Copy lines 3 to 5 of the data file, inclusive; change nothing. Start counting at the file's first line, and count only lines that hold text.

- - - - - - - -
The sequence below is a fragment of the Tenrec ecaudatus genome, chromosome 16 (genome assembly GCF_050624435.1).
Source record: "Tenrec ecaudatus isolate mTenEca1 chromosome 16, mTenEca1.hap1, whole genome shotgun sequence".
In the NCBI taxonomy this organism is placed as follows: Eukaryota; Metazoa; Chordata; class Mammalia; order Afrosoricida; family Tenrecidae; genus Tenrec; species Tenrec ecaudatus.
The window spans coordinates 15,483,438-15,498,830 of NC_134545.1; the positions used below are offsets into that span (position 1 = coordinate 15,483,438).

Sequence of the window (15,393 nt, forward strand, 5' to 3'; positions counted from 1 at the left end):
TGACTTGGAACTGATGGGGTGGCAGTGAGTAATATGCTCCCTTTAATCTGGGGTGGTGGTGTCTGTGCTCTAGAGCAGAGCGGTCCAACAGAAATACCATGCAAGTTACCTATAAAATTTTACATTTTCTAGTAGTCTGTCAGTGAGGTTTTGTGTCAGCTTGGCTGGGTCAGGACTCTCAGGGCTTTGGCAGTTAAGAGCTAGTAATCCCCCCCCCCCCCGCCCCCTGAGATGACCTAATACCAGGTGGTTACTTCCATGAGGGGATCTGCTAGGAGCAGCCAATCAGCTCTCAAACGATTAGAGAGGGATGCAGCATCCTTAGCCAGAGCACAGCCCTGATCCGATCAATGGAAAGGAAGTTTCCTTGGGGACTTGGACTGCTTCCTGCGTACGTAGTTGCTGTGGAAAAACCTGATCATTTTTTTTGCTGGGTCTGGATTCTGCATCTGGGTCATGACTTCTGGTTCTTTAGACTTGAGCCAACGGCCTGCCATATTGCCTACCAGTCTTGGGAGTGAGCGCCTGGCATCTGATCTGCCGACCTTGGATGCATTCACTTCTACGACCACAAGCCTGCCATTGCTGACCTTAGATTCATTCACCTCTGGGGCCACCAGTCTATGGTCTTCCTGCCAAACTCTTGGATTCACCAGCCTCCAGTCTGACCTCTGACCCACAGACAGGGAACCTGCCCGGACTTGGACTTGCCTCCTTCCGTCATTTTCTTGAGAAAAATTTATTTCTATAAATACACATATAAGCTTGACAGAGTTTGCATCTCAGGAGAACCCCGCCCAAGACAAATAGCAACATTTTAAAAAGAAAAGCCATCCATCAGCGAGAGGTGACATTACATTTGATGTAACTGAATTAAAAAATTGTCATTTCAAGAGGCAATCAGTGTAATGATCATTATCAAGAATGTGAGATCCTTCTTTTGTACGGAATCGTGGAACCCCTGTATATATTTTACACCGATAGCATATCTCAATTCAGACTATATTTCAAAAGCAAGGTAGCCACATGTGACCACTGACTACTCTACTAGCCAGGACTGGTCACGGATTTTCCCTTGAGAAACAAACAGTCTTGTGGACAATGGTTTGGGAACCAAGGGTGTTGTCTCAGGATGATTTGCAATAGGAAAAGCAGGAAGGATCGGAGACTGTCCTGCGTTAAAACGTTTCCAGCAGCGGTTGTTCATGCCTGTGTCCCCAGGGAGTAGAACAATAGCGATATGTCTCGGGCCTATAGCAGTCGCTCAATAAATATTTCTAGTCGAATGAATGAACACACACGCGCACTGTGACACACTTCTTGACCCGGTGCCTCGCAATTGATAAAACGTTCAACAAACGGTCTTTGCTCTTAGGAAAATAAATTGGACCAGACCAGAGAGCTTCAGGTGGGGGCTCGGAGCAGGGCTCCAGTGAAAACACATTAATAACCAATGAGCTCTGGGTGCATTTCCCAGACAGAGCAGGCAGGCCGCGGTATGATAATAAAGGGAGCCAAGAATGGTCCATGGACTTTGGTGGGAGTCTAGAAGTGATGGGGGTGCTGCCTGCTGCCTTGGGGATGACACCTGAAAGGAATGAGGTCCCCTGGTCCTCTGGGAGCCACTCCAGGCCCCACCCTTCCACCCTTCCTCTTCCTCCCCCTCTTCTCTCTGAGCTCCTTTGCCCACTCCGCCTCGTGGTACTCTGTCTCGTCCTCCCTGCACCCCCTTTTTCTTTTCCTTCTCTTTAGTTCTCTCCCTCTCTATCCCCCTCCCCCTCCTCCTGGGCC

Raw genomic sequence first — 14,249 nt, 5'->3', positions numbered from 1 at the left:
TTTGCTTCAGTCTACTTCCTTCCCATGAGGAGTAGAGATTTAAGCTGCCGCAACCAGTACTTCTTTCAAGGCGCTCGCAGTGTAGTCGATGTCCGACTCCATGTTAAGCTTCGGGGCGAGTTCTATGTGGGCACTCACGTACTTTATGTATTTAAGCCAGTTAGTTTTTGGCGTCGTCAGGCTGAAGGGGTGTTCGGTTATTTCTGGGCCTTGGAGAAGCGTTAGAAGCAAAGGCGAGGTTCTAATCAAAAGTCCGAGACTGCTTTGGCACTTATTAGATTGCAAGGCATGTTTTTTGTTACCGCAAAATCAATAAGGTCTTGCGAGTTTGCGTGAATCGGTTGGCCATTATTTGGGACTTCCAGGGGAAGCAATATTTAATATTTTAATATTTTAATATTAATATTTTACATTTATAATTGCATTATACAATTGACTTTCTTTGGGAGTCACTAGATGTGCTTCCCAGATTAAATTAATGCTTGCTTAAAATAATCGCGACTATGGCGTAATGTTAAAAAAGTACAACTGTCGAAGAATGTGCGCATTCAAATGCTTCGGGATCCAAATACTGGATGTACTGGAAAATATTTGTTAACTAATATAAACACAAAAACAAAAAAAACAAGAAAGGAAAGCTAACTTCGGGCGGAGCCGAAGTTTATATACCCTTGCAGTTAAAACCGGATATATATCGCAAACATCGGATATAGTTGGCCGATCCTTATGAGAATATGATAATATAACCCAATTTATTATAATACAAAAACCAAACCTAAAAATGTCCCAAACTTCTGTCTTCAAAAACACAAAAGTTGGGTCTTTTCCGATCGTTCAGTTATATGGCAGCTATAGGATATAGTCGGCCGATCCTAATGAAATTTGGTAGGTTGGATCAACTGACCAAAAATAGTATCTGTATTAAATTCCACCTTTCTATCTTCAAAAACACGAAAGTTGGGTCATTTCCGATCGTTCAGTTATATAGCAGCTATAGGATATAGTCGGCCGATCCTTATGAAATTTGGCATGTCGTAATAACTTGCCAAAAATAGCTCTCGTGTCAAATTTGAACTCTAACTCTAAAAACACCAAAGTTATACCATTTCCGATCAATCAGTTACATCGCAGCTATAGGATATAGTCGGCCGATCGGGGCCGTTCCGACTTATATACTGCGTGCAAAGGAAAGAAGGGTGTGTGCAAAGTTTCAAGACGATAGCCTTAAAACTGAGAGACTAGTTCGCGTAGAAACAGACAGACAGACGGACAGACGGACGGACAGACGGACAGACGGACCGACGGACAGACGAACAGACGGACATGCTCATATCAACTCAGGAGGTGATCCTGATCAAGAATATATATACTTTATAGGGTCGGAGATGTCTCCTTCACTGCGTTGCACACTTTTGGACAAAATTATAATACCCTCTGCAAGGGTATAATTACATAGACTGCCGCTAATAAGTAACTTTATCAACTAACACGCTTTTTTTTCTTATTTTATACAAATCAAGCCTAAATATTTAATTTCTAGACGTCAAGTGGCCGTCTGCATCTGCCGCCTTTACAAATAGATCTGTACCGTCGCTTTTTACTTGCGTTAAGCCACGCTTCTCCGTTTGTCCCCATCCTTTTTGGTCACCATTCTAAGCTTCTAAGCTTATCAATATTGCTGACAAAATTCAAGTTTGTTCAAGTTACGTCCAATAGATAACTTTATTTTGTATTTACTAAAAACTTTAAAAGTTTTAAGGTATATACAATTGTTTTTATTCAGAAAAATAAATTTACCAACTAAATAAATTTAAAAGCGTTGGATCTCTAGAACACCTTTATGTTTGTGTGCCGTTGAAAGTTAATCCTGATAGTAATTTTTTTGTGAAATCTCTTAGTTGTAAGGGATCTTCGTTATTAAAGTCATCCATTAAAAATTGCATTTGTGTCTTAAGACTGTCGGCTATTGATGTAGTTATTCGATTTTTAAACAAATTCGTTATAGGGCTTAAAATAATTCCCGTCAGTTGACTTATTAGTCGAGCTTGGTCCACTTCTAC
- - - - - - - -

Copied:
In the NCBI taxonomy this organism is placed as follows: Eukaryota; Metazoa; Chordata; class Mammalia; order Afrosoricida; family Tenrecidae; genus Tenrec; species Tenrec ecaudatus.
The window spans coordinates 15,483,438-15,498,830 of NC_134545.1; the positions used below are offsets into that span (position 1 = coordinate 15,483,438).

Sequence of the window (15,393 nt, forward strand, 5' to 3'; positions counted from 1 at the left end):